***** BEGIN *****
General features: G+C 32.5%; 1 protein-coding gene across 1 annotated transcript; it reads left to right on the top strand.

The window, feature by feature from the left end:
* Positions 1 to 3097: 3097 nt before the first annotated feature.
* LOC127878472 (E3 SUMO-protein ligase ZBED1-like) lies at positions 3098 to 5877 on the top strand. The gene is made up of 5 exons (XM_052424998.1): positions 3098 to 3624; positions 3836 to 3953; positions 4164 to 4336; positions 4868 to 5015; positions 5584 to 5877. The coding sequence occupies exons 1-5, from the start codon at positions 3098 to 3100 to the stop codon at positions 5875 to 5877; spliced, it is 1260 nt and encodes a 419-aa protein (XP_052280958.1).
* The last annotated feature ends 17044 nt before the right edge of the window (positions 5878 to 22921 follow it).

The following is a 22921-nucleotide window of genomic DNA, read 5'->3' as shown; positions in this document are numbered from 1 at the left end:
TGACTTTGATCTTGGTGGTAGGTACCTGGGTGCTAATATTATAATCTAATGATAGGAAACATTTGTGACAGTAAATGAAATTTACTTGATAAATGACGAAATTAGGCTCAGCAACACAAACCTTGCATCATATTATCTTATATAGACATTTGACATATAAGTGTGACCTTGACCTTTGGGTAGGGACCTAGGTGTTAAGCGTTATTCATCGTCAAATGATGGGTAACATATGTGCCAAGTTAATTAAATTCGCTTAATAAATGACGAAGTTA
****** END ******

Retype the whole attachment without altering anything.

General features: G+C 32.5%; 1 protein-coding gene across 1 annotated transcript; it reads left to right on the top strand.

The window, feature by feature from the left end:
* Positions 1 to 3097: 3097 nt before the first annotated feature.
* LOC127878472 (E3 SUMO-protein ligase ZBED1-like) lies at positions 3098 to 5877 on the top strand. The gene is made up of 5 exons (XM_052424998.1): positions 3098 to 3624; positions 3836 to 3953; positions 4164 to 4336; positions 4868 to 5015; positions 5584 to 5877. The coding sequence occupies exons 1-5, from the start codon at positions 3098 to 3100 to the stop codon at positions 5875 to 5877; spliced, it is 1260 nt and encodes a 419-aa protein (XP_052280958.1).
* The last annotated feature ends 17044 nt before the right edge of the window (positions 5878 to 22921 follow it).

The following is a 22921-nucleotide window of genomic DNA, read 5'->3' as shown; positions in this document are numbered from 1 at the left end:
TGACTTTGATCTTGGTGGTAGGTACCTGGGTGCTAATATTATAATCTAATGATAGGAAACATTTGTGACAGTAAATGAAATTTACTTGATAAATGACGAAATTAGGCTCAGCAACACAAACCTTGCATCATATTATCTTATATAGACATTTGACATATAAGTGTGACCTTGACCTTTGGGTAGGGACCTAGGTGTTAAGCGTTATTCATCGTCAAATGATGGGTAACATATGTGCCAAGTTAATTAAATTCGCTTAATAAATGACGAAGTTA